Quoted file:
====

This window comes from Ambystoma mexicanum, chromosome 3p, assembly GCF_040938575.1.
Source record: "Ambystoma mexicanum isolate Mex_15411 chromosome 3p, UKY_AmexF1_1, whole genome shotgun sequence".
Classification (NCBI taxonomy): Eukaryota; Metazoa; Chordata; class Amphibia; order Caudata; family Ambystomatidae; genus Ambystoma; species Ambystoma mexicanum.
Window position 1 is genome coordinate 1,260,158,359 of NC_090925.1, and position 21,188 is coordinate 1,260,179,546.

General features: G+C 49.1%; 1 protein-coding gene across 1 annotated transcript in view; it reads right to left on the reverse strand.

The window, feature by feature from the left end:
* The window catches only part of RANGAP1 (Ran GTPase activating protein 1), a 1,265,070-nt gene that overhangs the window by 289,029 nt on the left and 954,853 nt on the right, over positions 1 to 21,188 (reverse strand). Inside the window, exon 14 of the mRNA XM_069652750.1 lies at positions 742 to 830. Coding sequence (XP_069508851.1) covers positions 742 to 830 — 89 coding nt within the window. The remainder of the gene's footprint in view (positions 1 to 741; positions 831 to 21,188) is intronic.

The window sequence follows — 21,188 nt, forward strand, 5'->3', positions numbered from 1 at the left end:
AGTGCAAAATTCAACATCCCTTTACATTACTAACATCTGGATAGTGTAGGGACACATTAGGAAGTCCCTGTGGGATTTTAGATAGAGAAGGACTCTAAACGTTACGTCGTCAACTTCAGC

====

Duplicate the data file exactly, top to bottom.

This window comes from Ambystoma mexicanum, chromosome 3p, assembly GCF_040938575.1.
Source record: "Ambystoma mexicanum isolate Mex_15411 chromosome 3p, UKY_AmexF1_1, whole genome shotgun sequence".
Classification (NCBI taxonomy): Eukaryota; Metazoa; Chordata; class Amphibia; order Caudata; family Ambystomatidae; genus Ambystoma; species Ambystoma mexicanum.
Window position 1 is genome coordinate 1,260,158,359 of NC_090925.1, and position 21,188 is coordinate 1,260,179,546.

General features: G+C 49.1%; 1 protein-coding gene across 1 annotated transcript in view; it reads right to left on the reverse strand.

The window, feature by feature from the left end:
* The window catches only part of RANGAP1 (Ran GTPase activating protein 1), a 1,265,070-nt gene that overhangs the window by 289,029 nt on the left and 954,853 nt on the right, over positions 1 to 21,188 (reverse strand). Inside the window, exon 14 of the mRNA XM_069652750.1 lies at positions 742 to 830. Coding sequence (XP_069508851.1) covers positions 742 to 830 — 89 coding nt within the window. The remainder of the gene's footprint in view (positions 1 to 741; positions 831 to 21,188) is intronic.

The window sequence follows — 21,188 nt, forward strand, 5'->3', positions numbered from 1 at the left end:
AGTGCAAAATTCAACATCCCTTTACATTACTAACATCTGGATAGTGTAGGGACACATTAGGAAGTCCCTGTGGGATTTTAGATAGAGAAGGACTCTAAACGTTACGTCGTCAACTTCAGC